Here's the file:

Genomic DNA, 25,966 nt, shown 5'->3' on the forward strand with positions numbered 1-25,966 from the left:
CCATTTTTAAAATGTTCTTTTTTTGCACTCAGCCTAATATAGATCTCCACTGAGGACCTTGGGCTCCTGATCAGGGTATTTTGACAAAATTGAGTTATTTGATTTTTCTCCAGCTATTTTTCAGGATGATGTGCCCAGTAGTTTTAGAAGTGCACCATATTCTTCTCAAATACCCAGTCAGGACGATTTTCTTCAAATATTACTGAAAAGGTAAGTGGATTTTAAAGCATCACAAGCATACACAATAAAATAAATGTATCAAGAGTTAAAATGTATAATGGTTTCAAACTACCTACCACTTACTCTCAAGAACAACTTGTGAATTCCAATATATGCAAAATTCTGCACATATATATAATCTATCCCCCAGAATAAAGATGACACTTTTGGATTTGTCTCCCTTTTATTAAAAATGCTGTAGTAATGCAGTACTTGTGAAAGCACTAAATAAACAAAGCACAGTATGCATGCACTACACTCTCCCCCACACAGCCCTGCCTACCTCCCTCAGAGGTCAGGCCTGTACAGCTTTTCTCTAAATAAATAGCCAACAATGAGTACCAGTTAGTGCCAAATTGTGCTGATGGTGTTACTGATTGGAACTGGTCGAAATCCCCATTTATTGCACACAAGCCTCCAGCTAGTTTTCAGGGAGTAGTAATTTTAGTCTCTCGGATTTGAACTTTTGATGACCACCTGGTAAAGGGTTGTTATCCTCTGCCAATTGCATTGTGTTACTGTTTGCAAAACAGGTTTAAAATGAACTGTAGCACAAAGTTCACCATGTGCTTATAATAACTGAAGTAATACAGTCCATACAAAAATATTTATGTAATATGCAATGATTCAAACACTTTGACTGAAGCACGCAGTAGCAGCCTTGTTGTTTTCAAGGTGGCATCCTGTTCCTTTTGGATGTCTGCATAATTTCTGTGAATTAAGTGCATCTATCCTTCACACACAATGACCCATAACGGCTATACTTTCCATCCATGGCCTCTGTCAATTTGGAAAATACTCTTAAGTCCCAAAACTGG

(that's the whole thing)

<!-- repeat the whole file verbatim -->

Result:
Genomic DNA, 25,966 nt, shown 5'->3' on the forward strand with positions numbered 1-25,966 from the left:
CCATTTTTAAAATGTTCTTTTTTTGCACTCAGCCTAATATAGATCTCCACTGAGGACCTTGGGCTCCTGATCAGGGTATTTTGACAAAATTGAGTTATTTGATTTTTCTCCAGCTATTTTTCAGGATGATGTGCCCAGTAGTTTTAGAAGTGCACCATATTCTTCTCAAATACCCAGTCAGGACGATTTTCTTCAAATATTACTGAAAAGGTAAGTGGATTTTAAAGCATCACAAGCATACACAATAAAATAAATGTATCAAGAGTTAAAATGTATAATGGTTTCAAACTACCTACCACTTACTCTCAAGAACAACTTGTGAATTCCAATATATGCAAAATTCTGCACATATATATAATCTATCCCCCAGAATAAAGATGACACTTTTGGATTTGTCTCCCTTTTATTAAAAATGCTGTAGTAATGCAGTACTTGTGAAAGCACTAAATAAACAAAGCACAGTATGCATGCACTACACTCTCCCCCACACAGCCCTGCCTACCTCCCTCAGAGGTCAGGCCTGTACAGCTTTTCTCTAAATAAATAGCCAACAATGAGTACCAGTTAGTGCCAAATTGTGCTGATGGTGTTACTGATTGGAACTGGTCGAAATCCCCATTTATTGCACACAAGCCTCCAGCTAGTTTTCAGGGAGTAGTAATTTTAGTCTCTCGGATTTGAACTTTTGATGACCACCTGGTAAAGGGTTGTTATCCTCTGCCAATTGCATTGTGTTACTGTTTGCAAAACAGGTTTAAAATGAACTGTAGCACAAAGTTCACCATGTGCTTATAATAACTGAAGTAATACAGTCCATACAAAAATATTTATGTAATATGCAATGATTCAAACACTTTGACTGAAGCACGCAGTAGCAGCCTTGTTGTTTTCAAGGTGGCATCCTGTTCCTTTTGGATGTCTGCATAATTTCTGTGAATTAAGTGCATCTATCCTTCACACACAATGACCCATAACGGCTATACTTTCCATCCATGGCCTCTGTCAATTTGGAAAATACTCTTAAGTCCCAAAACTGG